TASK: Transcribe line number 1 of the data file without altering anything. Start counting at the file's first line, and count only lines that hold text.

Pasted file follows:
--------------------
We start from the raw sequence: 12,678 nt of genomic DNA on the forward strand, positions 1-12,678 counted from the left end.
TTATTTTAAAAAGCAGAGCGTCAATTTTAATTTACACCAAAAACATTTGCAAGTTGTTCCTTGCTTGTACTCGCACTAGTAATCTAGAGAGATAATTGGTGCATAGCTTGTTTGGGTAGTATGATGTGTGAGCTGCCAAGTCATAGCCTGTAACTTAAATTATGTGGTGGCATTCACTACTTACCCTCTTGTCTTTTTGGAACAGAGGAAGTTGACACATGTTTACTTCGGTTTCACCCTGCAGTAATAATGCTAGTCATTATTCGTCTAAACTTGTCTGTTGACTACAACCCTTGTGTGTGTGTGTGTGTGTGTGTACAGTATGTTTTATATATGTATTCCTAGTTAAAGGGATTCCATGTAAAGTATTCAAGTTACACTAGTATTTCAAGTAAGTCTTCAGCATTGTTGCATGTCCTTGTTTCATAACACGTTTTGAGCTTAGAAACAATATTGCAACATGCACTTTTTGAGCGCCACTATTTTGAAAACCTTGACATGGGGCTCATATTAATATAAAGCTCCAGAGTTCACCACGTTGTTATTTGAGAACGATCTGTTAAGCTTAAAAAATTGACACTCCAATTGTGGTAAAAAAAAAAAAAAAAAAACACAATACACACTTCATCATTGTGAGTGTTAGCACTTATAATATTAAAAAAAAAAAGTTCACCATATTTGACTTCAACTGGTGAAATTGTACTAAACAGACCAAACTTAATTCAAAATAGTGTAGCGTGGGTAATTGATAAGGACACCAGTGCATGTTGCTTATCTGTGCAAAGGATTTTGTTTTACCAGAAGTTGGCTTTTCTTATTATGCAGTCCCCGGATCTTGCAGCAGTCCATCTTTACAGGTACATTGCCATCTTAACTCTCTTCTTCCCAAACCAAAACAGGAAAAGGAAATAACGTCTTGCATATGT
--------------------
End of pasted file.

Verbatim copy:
We start from the raw sequence: 12,678 nt of genomic DNA on the forward strand, positions 1-12,678 counted from the left end.